The 4th Industrial Revolution and its Implications for Mining-dependent Countries: Insights from South Africa and Zambia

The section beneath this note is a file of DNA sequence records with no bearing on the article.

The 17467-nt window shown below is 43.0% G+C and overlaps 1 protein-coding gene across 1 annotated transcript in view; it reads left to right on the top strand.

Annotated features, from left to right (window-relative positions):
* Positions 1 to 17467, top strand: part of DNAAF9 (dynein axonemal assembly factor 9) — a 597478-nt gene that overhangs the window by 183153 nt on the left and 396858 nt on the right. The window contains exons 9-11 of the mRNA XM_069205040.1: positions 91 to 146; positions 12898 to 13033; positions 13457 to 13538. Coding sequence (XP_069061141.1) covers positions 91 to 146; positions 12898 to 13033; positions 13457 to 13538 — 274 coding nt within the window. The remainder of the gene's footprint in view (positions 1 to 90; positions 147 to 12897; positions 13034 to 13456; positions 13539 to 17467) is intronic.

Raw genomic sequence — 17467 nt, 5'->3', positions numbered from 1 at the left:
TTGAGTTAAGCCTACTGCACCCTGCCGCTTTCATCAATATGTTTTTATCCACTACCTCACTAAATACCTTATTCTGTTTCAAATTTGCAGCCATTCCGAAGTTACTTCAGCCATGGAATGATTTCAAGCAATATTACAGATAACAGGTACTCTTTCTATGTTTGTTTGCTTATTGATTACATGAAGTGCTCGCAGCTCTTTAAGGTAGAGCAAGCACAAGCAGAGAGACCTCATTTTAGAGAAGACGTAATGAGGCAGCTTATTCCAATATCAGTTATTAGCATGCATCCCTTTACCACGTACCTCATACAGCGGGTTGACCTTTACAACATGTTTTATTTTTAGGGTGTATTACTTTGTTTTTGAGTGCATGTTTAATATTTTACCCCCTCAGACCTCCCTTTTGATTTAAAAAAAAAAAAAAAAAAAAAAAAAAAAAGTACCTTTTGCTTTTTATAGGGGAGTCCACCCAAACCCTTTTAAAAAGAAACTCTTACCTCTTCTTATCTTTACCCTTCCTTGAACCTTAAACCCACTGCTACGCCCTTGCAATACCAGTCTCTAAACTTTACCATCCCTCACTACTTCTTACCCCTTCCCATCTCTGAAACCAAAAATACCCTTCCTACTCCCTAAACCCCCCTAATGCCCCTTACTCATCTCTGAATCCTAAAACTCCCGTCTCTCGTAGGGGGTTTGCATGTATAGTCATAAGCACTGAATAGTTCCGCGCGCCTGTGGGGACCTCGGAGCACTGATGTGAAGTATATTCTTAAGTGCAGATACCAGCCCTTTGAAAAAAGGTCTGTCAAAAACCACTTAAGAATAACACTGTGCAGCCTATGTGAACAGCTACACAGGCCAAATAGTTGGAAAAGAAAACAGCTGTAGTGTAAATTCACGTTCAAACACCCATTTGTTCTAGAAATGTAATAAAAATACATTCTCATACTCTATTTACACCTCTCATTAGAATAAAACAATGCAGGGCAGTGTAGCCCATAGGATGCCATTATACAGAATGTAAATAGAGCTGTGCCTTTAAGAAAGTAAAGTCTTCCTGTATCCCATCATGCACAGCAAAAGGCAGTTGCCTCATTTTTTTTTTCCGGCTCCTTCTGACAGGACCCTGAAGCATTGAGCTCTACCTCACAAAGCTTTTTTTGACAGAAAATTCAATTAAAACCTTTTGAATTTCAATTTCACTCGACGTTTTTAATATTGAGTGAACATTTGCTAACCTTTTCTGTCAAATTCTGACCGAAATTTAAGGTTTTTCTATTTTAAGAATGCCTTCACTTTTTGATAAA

This interdisciplinary study broadly sought to determine the scope, nature of opportunities, and threats the Fourth Industrial Revolution (4IR) presents to the mining industry in Africa. It examined these threats and opportunities along the entire mining value chain. The study sought to gain empirical knowledge on the current state of mining practices in SADC countries in relation to the increasing adoption of new 4IR technologies. In this report, the countries of focus were South Africa and Zambia. These technologies have transformed mining practices with the result that tasks that were undertaken by human beings are now accomplished by robots and autonomous machines. This transformation has profound implications for mine workers and their communities. The transformation also has radical consequences for trade unions as they have to re-position themselves so that they remain relevant and thus sustainable. The opening chapter of the report gives the background to the study, highlighting the centrality of the mining sector to SADC economies. It is noted how the mining industry is key to the economic fortunes of many countries in Africa. The sector is a major earner of foreign exchange, a significant source of employment, and a potential catalyst to the industrialisation of the continent. The second chapter gives an overview of the mining landscape in SADC in general, and in South Africa and Zambia in particular. The point is made that the mining sector remains one of the key factors shaping the social, political, and economic landscape of most of the Southern African Development Community (SADC) member states. The third chapter outlines the methodology of the study. The fourth and fifth chapters focus on Zambia and South Africa, respectively. This section of the report provides the profile of the mining companies that participated in this study in the two countries. The two chapters look at the current status of technology in mines in the participating countries, focusing especially on the use of new technology in the new mines. The sixth and seventh chapters look at the voice and position of trade unions in Zambia and South Africa, respectively. This section of the report focuses on the unions’ response to the 4IR and examines awareness of the 4IR concept by unions. The section takes a look at the disruptions of labour dynamics and how unions are preparing for the future of work in the 4IR era. The report closes with a conclusion (Chapter 8) wherein cross-cutting issues are identified. These issues include the voice of the unions, new technology deployment in mines and effects on production, and awareness of the 4IR among mineworkers.